Bit-vector Support in Z3-str2 Solver and Automated Exploit Synthesis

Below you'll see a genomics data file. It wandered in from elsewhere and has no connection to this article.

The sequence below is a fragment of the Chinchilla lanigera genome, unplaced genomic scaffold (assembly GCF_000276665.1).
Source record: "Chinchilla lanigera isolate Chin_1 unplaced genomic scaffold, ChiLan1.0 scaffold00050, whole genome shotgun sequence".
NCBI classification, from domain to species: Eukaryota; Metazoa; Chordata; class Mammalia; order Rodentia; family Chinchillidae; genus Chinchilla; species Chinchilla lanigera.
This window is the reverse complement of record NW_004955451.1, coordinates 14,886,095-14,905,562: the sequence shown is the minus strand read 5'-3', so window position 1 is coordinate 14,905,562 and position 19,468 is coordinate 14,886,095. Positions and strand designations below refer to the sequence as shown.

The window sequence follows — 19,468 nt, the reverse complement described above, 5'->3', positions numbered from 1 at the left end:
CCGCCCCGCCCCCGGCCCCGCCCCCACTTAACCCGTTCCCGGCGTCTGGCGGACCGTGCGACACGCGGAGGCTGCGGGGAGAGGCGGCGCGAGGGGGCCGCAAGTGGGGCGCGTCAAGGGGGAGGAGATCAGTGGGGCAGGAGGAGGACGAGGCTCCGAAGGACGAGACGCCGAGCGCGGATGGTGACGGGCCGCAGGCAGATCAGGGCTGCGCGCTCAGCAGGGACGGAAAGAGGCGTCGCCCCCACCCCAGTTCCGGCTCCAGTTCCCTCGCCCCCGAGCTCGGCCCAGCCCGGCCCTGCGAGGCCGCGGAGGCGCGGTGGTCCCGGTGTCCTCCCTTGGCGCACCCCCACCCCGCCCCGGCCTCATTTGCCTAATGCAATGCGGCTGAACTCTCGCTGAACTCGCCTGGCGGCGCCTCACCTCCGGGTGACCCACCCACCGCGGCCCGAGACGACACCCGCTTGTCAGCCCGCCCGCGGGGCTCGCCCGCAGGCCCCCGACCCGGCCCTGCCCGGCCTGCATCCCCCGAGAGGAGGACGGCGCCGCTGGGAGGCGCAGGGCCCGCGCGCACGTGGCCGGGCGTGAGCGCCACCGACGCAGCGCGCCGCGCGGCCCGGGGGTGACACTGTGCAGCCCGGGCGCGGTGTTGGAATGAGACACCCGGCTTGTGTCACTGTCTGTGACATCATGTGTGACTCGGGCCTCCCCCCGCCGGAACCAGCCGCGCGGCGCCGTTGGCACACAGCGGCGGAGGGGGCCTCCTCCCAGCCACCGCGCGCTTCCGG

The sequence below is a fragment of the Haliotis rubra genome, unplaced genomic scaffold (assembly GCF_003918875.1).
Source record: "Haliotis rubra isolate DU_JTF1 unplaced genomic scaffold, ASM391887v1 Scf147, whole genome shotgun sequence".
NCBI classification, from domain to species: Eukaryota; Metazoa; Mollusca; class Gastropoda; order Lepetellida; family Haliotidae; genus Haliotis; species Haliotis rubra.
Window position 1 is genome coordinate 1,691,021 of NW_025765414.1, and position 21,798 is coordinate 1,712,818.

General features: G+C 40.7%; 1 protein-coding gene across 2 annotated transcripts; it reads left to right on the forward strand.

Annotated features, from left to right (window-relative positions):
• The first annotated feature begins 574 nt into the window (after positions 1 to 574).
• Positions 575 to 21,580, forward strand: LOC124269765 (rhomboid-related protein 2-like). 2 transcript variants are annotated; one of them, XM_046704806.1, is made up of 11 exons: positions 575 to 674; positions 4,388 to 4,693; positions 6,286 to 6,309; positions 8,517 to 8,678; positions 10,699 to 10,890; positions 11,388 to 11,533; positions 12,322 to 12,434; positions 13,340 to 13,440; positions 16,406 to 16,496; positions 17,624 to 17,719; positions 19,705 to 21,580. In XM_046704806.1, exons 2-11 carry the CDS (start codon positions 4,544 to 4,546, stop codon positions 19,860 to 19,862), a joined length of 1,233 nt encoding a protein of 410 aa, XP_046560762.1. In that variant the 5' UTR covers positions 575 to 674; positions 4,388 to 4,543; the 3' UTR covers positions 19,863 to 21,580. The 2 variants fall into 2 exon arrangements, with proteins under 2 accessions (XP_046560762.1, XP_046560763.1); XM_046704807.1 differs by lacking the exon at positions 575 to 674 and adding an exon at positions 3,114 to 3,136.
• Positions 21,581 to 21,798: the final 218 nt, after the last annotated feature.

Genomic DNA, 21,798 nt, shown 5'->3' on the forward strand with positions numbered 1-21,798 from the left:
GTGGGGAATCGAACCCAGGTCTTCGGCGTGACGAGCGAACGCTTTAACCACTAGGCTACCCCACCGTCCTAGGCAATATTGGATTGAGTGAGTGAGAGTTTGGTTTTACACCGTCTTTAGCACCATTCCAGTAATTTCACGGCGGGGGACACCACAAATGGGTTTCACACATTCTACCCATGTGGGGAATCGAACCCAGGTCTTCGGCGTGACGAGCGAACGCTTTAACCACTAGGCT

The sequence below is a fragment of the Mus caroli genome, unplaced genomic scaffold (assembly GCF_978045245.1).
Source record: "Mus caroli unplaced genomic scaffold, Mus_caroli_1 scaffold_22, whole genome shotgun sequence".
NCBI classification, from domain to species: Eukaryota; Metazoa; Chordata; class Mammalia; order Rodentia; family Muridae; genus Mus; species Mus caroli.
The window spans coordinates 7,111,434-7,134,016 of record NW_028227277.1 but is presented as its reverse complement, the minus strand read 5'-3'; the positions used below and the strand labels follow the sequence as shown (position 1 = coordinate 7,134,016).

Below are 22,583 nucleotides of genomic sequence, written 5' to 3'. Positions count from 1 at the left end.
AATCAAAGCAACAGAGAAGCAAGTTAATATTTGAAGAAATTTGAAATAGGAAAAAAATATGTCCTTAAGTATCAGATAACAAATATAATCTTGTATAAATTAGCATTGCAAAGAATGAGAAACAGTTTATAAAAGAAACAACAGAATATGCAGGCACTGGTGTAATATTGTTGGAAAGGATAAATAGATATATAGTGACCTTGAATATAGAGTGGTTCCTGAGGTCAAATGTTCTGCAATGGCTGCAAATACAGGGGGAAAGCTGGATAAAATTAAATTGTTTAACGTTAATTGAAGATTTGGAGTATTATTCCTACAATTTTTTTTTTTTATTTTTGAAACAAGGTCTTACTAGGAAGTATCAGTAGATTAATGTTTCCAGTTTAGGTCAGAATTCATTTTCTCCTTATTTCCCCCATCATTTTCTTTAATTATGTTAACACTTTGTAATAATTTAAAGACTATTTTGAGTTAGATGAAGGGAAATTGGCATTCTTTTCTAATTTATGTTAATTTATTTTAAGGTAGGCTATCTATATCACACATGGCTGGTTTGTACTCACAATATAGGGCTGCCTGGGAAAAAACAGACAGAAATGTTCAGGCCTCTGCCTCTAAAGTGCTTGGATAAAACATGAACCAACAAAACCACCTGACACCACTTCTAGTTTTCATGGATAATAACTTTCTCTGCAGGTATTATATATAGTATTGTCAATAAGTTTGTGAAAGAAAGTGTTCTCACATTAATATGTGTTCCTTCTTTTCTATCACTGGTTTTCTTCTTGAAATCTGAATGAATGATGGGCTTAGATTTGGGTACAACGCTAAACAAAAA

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Improper string manipulations are an important cause of software defects, which make them a target for program analysis by hackers and developers alike. Symbolic execution based program analysis techniques that systematically explore paths through string-intensive programs require reasoning about string and bit-vector constraints cohesively. The current state of the art symbolic execution engines for programs written in C/C++ languages track constraints on a bit-level and use bit-vector solver to reason about the collected path constraints. However, string functions incur high-performance penalties and lead to path explosion in the symbolic execution engine. The current state of the art string solvers are written primarily for the analysis of web applications with underlying support for the theory of strings and integers, which limits their use in the analysis of low-level programs. Therefore, we designed a decision procedure for the theory of strings and bit-vectors in Z3-str2, a decision procedure for strings and integers, to efficiently solve word equations and length functions over bit-vectors. The new theory combination has a significant role in the detection of integer overflows and memory corruption vulnerabilities associated with string operations. In addition, we introduced a new search space pruning technique for string lengths based on a binary search approach, which enabled our decision procedure to solve constraints involving large strings. We evaluated our decision procedure on a set of real security vulnerabilities collected from Common Vulnerabilities and Exposures (CVE) database and compared the result against the Z3-str2 string-integer solver. The experiments show that our decision procedure is orders of magnitude faster than Z3-str2 string-integer. The techniques we developed have the potential to dramatically improve the efficiency of symbolic execution of string-intensive programs. In addition to designing and implementing a string bit-vector solver, we also addressed the problem of automated remote exploit construction. In this context, we introduce a practical approach for automating remote exploitation using information leakage vulnerability and show that current protection schemes against control-flow hijack attacks are not always very effective. To demonstrate the efficacy of our technique, we performed an over-the-network format string exploitation followed by a return-to-libc attack against a pre-forking concurrent server to gain remote access to a shell. Our attack managed to defeat various protections including ASLR, DEP, PIE, stack canary and RELRO.